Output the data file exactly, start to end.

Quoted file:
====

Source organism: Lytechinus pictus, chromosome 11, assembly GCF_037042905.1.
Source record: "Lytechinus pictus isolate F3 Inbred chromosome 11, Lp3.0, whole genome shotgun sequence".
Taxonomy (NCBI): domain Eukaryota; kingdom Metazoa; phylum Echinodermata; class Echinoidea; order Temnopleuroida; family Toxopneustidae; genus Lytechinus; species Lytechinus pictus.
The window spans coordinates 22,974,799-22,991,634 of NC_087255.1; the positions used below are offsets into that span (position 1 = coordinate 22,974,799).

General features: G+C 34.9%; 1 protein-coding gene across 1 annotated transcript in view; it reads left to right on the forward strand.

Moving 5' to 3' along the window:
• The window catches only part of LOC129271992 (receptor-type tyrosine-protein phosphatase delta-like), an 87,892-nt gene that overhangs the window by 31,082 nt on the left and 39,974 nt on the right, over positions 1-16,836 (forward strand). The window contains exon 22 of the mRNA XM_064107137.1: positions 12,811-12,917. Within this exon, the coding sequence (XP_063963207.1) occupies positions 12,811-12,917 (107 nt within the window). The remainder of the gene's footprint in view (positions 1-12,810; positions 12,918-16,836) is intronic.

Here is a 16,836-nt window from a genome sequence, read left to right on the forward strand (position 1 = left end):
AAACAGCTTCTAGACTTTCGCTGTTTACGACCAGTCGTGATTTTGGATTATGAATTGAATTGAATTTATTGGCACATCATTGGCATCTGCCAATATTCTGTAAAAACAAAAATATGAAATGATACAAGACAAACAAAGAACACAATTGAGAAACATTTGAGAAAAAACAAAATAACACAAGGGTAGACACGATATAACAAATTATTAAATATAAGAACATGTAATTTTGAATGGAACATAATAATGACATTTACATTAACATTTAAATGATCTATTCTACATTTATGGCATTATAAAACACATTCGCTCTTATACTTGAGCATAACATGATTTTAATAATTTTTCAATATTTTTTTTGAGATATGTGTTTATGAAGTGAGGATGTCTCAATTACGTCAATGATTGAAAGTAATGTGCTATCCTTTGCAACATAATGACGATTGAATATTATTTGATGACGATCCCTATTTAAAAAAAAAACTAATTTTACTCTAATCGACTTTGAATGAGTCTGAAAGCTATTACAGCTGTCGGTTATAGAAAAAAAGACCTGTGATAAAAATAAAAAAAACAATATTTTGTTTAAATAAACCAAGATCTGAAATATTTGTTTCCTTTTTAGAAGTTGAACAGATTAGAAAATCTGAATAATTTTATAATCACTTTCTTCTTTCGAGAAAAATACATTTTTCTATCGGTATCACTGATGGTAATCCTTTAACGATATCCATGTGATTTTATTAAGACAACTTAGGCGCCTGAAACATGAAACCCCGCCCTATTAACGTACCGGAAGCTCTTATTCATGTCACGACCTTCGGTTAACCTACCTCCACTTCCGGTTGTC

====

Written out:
Source organism: Lytechinus pictus, chromosome 11, assembly GCF_037042905.1.
Source record: "Lytechinus pictus isolate F3 Inbred chromosome 11, Lp3.0, whole genome shotgun sequence".
Taxonomy (NCBI): domain Eukaryota; kingdom Metazoa; phylum Echinodermata; class Echinoidea; order Temnopleuroida; family Toxopneustidae; genus Lytechinus; species Lytechinus pictus.
The window spans coordinates 22,974,799-22,991,634 of NC_087255.1; the positions used below are offsets into that span (position 1 = coordinate 22,974,799).

General features: G+C 34.9%; 1 protein-coding gene across 1 annotated transcript in view; it reads left to right on the forward strand.

Moving 5' to 3' along the window:
• The window catches only part of LOC129271992 (receptor-type tyrosine-protein phosphatase delta-like), an 87,892-nt gene that overhangs the window by 31,082 nt on the left and 39,974 nt on the right, over positions 1-16,836 (forward strand). The window contains exon 22 of the mRNA XM_064107137.1: positions 12,811-12,917. Within this exon, the coding sequence (XP_063963207.1) occupies positions 12,811-12,917 (107 nt within the window). The remainder of the gene's footprint in view (positions 1-12,810; positions 12,918-16,836) is intronic.

Here is a 16,836-nt window from a genome sequence, read left to right on the forward strand (position 1 = left end):
AAACAGCTTCTAGACTTTCGCTGTTTACGACCAGTCGTGATTTTGGATTATGAATTGAATTGAATTTATTGGCACATCATTGGCATCTGCCAATATTCTGTAAAAACAAAAATATGAAATGATACAAGACAAACAAAGAACACAATTGAGAAACATTTGAGAAAAAACAAAATAACACAAGGGTAGACACGATATAACAAATTATTAAATATAAGAACATGTAATTTTGAATGGAACATAATAATGACATTTACATTAACATTTAAATGATCTATTCTACATTTATGGCATTATAAAACACATTCGCTCTTATACTTGAGCATAACATGATTTTAATAATTTTTCAATATTTTTTTTGAGATATGTGTTTATGAAGTGAGGATGTCTCAATTACGTCAATGATTGAAAGTAATGTGCTATCCTTTGCAACATAATGACGATTGAATATTATTTGATGACGATCCCTATTTAAAAAAAAAACTAATTTTACTCTAATCGACTTTGAATGAGTCTGAAAGCTATTACAGCTGTCGGTTATAGAAAAAAAGACCTGTGATAAAAATAAAAAAAACAATATTTTGTTTAAATAAACCAAGATCTGAAATATTTGTTTCCTTTTTAGAAGTTGAACAGATTAGAAAATCTGAATAATTTTATAATCACTTTCTTCTTTCGAGAAAAATACATTTTTCTATCGGTATCACTGATGGTAATCCTTTAACGATATCCATGTGATTTTATTAAGACAACTTAGGCGCCTGAAACATGAAACCCCGCCCTATTAACGTACCGGAAGCTCTTATTCATGTCACGACCTTCGGTTAACCTACCTCCACTTCCGGTTGTC